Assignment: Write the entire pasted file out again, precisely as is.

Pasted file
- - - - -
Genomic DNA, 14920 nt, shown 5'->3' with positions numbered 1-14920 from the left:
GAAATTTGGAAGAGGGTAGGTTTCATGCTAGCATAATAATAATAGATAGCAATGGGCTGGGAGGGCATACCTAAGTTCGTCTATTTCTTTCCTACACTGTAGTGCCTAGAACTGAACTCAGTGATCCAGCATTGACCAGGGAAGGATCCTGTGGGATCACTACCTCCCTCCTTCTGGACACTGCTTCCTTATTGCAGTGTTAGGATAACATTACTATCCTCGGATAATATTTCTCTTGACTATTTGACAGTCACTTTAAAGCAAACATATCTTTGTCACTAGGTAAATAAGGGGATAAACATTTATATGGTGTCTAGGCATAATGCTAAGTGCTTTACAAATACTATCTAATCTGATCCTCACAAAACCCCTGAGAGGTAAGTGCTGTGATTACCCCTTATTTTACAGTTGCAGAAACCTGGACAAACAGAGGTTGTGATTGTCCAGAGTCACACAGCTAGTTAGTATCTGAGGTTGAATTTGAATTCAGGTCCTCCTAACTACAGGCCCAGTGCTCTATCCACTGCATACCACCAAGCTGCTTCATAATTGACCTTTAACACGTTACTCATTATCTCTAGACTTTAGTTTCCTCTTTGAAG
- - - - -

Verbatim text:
Genomic DNA, 14920 nt, shown 5'->3' with positions numbered 1-14920 from the left:
GAAATTTGGAAGAGGGTAGGTTTCATGCTAGCATAATAATAATAGATAGCAATGGGCTGGGAGGGCATACCTAAGTTCGTCTATTTCTTTCCTACACTGTAGTGCCTAGAACTGAACTCAGTGATCCAGCATTGACCAGGGAAGGATCCTGTGGGATCACTACCTCCCTCCTTCTGGACACTGCTTCCTTATTGCAGTGTTAGGATAACATTACTATCCTCGGATAATATTTCTCTTGACTATTTGACAGTCACTTTAAAGCAAACATATCTTTGTCACTAGGTAAATAAGGGGATAAACATTTATATGGTGTCTAGGCATAATGCTAAGTGCTTTACAAATACTATCTAATCTGATCCTCACAAAACCCCTGAGAGGTAAGTGCTGTGATTACCCCTTATTTTACAGTTGCAGAAACCTGGACAAACAGAGGTTGTGATTGTCCAGAGTCACACAGCTAGTTAGTATCTGAGGTTGAATTTGAATTCAGGTCCTCCTAACTACAGGCCCAGTGCTCTATCCACTGCATACCACCAAGCTGCTTCATAATTGACCTTTAACACGTTACTCATTATCTCTAGACTTTAGTTTCCTCTTTGAAG